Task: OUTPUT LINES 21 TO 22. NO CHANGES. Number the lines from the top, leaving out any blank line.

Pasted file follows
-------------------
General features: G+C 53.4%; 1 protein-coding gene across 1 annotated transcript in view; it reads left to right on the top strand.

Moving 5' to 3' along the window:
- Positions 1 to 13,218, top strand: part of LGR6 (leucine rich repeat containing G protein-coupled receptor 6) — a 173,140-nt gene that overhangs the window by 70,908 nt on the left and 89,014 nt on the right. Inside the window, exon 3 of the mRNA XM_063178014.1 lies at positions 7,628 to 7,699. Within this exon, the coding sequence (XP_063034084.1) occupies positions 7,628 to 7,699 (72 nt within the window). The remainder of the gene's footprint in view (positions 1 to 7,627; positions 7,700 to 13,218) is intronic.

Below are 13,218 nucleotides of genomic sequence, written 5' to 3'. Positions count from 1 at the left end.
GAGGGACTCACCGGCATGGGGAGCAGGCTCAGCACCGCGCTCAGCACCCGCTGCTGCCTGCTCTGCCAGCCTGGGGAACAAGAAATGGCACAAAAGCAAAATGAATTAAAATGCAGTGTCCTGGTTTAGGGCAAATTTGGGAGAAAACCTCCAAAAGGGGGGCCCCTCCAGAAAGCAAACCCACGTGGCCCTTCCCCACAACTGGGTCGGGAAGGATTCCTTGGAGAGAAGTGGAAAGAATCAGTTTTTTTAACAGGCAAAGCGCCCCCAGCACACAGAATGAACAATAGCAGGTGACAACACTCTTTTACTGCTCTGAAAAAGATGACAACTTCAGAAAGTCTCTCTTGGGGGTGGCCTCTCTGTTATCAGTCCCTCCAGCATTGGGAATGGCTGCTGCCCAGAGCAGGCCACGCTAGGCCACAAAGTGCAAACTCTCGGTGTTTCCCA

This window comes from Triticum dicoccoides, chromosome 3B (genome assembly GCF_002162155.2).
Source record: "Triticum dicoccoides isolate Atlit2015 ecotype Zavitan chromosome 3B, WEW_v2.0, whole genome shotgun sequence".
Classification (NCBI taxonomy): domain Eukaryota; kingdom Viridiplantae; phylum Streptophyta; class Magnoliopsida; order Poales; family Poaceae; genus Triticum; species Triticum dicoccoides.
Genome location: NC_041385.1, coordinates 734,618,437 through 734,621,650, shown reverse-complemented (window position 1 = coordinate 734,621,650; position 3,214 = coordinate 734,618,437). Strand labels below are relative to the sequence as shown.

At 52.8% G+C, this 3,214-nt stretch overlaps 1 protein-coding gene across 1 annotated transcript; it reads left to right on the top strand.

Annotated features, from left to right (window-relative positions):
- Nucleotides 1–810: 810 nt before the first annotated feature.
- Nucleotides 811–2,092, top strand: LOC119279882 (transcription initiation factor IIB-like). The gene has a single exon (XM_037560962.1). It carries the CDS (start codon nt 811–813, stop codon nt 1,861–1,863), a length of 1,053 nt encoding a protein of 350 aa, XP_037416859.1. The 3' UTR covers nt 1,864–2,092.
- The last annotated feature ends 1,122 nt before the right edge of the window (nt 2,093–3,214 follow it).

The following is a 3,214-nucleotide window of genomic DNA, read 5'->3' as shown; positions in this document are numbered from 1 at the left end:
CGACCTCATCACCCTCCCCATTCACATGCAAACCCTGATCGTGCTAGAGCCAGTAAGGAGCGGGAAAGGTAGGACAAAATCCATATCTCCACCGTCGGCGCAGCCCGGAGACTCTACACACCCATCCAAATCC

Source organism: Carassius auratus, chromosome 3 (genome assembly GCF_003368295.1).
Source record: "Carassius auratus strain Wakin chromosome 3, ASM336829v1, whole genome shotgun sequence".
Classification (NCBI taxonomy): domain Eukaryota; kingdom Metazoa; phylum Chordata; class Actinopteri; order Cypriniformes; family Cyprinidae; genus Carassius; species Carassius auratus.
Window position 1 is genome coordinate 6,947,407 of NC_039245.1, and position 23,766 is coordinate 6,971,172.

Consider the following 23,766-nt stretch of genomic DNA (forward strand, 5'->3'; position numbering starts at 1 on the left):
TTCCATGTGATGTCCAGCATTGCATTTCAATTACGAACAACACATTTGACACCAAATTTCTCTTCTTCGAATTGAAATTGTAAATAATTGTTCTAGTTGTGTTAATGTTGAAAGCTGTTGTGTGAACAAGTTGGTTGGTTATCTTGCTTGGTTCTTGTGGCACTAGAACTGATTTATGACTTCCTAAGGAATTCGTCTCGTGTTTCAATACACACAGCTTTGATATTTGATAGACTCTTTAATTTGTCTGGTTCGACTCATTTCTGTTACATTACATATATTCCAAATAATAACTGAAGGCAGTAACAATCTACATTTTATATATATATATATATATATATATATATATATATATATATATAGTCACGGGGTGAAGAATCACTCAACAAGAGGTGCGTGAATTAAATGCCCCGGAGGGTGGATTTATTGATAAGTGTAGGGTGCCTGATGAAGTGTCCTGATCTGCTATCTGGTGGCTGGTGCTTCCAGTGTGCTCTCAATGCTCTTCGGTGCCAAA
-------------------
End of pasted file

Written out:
Consider the following 23,766-nt stretch of genomic DNA (forward strand, 5'->3'; position numbering starts at 1 on the left):
TTCCATGTGATGTCCAGCATTGCATTTCAATTACGAACAACACATTTGACACCAAATTTCTCTTCTTCGAATTGAAATTGTAAATAATTGTTCTAGTTGTGTTAATGTTGAAAGCTGTTGTGTGAACAAGTTGGTTGGTTATCTTGCTTGGTTCTTGTGGCACTAGAACTGATTTATGACTTCCTAAGGAATTCGTCTCGTGTTTCAATACACACAGCTTTGATATTTGATAGACTCTTTAATTTGTCTGGTTCGACTCATTTCTGTTACATTACATATATTCCAAATAATAACTGAAGGCAGTAACAATCTACATTTTATATATATATATATATATATATATATATATATATATATATATAGTCACGGGGTGAAGAATCACTCAACAAGAGGTGCGTGAATTAAATGCCCCGGAGGGTGGATTTATTGATAAGTGTAGGGTGCCTGATGAAGTGTCCTGATCTGCTATCTGGTGGCTGGTGCTTCCAGTGTGCTCTCAATGCTCTTCGGTGCCAAA